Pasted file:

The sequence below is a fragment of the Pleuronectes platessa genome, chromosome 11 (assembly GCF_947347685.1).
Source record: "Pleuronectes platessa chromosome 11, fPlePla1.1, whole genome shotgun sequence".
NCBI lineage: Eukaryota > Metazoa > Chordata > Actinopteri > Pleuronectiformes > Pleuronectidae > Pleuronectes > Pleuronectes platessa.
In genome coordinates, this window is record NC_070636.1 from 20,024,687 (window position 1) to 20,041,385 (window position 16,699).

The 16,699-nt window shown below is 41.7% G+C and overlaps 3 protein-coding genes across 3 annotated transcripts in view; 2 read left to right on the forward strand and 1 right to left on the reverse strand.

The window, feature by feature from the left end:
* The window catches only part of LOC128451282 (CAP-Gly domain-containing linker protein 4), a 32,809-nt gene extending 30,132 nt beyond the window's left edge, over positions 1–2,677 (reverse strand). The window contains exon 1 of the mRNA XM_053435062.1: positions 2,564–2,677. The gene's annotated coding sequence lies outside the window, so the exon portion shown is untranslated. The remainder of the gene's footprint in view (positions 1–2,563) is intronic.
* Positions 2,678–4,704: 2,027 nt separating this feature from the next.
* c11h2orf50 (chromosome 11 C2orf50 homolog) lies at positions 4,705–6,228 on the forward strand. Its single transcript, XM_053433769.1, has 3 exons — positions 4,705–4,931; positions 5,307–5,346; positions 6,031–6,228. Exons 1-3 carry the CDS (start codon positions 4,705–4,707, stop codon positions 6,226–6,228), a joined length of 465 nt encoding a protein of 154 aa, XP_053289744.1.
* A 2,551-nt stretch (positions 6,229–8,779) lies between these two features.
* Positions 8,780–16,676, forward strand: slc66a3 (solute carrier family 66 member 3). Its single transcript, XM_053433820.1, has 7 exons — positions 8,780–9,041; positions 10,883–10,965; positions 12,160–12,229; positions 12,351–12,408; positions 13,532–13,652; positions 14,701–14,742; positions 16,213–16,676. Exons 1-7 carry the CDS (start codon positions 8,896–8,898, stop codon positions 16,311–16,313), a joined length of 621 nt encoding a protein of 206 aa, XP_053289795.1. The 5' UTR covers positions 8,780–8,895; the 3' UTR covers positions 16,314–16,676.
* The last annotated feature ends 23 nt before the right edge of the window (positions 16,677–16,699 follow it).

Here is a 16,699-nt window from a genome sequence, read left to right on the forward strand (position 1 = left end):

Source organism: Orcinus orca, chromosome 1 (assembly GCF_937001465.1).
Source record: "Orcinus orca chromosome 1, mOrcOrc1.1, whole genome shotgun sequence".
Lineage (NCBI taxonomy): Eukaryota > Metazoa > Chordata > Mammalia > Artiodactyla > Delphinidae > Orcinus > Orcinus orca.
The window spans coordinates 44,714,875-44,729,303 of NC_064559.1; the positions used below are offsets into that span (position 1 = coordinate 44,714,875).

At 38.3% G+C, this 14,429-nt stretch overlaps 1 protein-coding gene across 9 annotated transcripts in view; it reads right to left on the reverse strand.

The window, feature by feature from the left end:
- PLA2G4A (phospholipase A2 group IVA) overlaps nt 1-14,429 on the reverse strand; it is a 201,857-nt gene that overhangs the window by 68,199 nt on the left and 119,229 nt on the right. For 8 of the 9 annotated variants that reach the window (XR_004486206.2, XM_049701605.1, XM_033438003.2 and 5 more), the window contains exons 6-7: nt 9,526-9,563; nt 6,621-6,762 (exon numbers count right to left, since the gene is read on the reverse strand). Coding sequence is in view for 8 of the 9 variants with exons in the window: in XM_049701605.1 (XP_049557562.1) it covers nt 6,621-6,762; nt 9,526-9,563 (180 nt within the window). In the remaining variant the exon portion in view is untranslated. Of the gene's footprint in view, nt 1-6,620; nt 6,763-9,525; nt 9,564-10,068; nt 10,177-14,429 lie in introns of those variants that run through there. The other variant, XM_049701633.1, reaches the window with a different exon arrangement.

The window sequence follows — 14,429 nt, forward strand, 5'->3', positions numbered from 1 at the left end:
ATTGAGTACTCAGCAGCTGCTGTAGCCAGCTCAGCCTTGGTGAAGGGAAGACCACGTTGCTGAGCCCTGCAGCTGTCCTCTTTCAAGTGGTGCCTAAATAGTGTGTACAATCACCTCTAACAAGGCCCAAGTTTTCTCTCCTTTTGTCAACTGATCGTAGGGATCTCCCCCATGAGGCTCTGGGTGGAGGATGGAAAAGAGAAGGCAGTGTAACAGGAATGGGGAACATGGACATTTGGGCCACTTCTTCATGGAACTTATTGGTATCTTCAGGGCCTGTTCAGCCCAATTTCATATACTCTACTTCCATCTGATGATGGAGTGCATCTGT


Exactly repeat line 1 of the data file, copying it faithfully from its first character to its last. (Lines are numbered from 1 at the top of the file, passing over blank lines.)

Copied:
The sequence below is a fragment of the Pleuronectes platessa genome, chromosome 11 (assembly GCF_947347685.1).